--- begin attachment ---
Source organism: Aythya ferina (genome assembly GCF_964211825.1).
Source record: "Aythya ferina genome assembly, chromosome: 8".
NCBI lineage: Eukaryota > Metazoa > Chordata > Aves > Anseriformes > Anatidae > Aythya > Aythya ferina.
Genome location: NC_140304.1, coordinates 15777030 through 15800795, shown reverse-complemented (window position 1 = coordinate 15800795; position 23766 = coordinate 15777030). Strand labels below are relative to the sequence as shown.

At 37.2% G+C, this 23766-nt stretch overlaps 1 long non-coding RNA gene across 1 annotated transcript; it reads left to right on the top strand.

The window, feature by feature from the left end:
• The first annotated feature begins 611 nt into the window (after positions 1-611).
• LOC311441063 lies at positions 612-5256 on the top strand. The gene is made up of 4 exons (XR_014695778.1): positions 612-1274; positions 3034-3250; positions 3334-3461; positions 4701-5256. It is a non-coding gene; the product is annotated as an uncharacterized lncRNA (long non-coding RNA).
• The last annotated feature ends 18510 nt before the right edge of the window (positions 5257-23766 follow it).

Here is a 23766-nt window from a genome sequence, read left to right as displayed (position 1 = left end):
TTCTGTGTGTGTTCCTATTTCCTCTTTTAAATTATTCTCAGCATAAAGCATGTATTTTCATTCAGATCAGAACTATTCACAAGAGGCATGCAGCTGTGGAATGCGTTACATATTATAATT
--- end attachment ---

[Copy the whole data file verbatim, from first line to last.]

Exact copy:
Source organism: Aythya ferina (genome assembly GCF_964211825.1).
Source record: "Aythya ferina genome assembly, chromosome: 8".
NCBI lineage: Eukaryota > Metazoa > Chordata > Aves > Anseriformes > Anatidae > Aythya > Aythya ferina.
Genome location: NC_140304.1, coordinates 15777030 through 15800795, shown reverse-complemented (window position 1 = coordinate 15800795; position 23766 = coordinate 15777030). Strand labels below are relative to the sequence as shown.

At 37.2% G+C, this 23766-nt stretch overlaps 1 long non-coding RNA gene across 1 annotated transcript; it reads left to right on the top strand.

The window, feature by feature from the left end:
• The first annotated feature begins 611 nt into the window (after positions 1-611).
• LOC311441063 lies at positions 612-5256 on the top strand. The gene is made up of 4 exons (XR_014695778.1): positions 612-1274; positions 3034-3250; positions 3334-3461; positions 4701-5256. It is a non-coding gene; the product is annotated as an uncharacterized lncRNA (long non-coding RNA).
• The last annotated feature ends 18510 nt before the right edge of the window (positions 5257-23766 follow it).

Here is a 23766-nt window from a genome sequence, read left to right as displayed (position 1 = left end):
TTCTGTGTGTGTTCCTATTTCCTCTTTTAAATTATTCTCAGCATAAAGCATGTATTTTCATTCAGATCAGAACTATTCACAAGAGGCATGCAGCTGTGGAATGCGTTACATATTATAATT